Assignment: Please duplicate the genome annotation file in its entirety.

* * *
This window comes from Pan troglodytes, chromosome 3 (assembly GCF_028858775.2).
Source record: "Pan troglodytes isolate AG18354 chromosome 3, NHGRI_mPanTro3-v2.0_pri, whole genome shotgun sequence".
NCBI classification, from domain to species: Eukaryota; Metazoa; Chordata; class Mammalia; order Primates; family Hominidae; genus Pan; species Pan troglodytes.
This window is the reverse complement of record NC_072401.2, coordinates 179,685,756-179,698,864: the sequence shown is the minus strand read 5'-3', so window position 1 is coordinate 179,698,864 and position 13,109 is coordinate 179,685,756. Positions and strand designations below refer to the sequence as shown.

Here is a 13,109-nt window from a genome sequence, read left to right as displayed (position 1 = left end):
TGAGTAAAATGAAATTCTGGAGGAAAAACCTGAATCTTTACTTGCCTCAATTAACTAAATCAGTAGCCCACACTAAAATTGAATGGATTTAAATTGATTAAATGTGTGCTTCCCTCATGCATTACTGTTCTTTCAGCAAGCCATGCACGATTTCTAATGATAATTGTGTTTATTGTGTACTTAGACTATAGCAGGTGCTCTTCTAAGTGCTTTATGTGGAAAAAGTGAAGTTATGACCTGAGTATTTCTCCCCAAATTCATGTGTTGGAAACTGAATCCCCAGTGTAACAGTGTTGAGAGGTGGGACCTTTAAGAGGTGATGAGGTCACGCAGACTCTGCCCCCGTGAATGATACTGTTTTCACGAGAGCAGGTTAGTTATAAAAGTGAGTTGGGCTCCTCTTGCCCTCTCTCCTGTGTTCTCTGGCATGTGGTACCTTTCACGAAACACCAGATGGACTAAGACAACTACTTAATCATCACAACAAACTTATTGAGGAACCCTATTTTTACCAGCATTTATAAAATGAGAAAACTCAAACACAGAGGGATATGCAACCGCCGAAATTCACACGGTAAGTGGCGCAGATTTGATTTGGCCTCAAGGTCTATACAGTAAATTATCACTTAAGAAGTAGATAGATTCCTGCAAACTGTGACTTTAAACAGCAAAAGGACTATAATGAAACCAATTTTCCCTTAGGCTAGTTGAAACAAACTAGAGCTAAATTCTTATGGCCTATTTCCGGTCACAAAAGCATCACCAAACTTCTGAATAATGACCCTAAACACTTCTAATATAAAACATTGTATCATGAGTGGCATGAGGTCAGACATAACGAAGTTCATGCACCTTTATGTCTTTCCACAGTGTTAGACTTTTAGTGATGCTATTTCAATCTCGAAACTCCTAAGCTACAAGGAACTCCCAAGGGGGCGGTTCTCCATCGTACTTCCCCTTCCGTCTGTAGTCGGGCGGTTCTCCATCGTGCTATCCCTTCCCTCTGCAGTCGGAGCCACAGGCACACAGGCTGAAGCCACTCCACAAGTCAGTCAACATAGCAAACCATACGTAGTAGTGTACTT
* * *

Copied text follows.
This window comes from Pan troglodytes, chromosome 3 (assembly GCF_028858775.2).
Source record: "Pan troglodytes isolate AG18354 chromosome 3, NHGRI_mPanTro3-v2.0_pri, whole genome shotgun sequence".
NCBI classification, from domain to species: Eukaryota; Metazoa; Chordata; class Mammalia; order Primates; family Hominidae; genus Pan; species Pan troglodytes.
This window is the reverse complement of record NC_072401.2, coordinates 179,685,756-179,698,864: the sequence shown is the minus strand read 5'-3', so window position 1 is coordinate 179,698,864 and position 13,109 is coordinate 179,685,756. Positions and strand designations below refer to the sequence as shown.

Here is a 13,109-nt window from a genome sequence, read left to right as displayed (position 1 = left end):
TGAGTAAAATGAAATTCTGGAGGAAAAACCTGAATCTTTACTTGCCTCAATTAACTAAATCAGTAGCCCACACTAAAATTGAATGGATTTAAATTGATTAAATGTGTGCTTCCCTCATGCATTACTGTTCTTTCAGCAAGCCATGCACGATTTCTAATGATAATTGTGTTTATTGTGTACTTAGACTATAGCAGGTGCTCTTCTAAGTGCTTTATGTGGAAAAAGTGAAGTTATGACCTGAGTATTTCTCCCCAAATTCATGTGTTGGAAACTGAATCCCCAGTGTAACAGTGTTGAGAGGTGGGACCTTTAAGAGGTGATGAGGTCACGCAGACTCTGCCCCCGTGAATGATACTGTTTTCACGAGAGCAGGTTAGTTATAAAAGTGAGTTGGGCTCCTCTTGCCCTCTCTCCTGTGTTCTCTGGCATGTGGTACCTTTCACGAAACACCAGATGGACTAAGACAACTACTTAATCATCACAACAAACTTATTGAGGAACCCTATTTTTACCAGCATTTATAAAATGAGAAAACTCAAACACAGAGGGATATGCAACCGCCGAAATTCACACGGTAAGTGGCGCAGATTTGATTTGGCCTCAAGGTCTATACAGTAAATTATCACTTAAGAAGTAGATAGATTCCTGCAAACTGTGACTTTAAACAGCAAAAGGACTATAATGAAACCAATTTTCCCTTAGGCTAGTTGAAACAAACTAGAGCTAAATTCTTATGGCCTATTTCCGGTCACAAAAGCATCACCAAACTTCTGAATAATGACCCTAAACACTTCTAATATAAAACATTGTATCATGAGTGGCATGAGGTCAGACATAACGAAGTTCATGCACCTTTATGTCTTTCCACAGTGTTAGACTTTTAGTGATGCTATTTCAATCTCGAAACTCCTAAGCTACAAGGAACTCCCAAGGGGGCGGTTCTCCATCGTACTTCCCCTTCCGTCTGTAGTCGGGCGGTTCTCCATCGTGCTATCCCTTCCCTCTGCAGTCGGAGCCACAGGCACACAGGCTGAAGCCACTCCACAAGTCAGTCAACATAGCAAACCATACGTAGTAGTGTACTT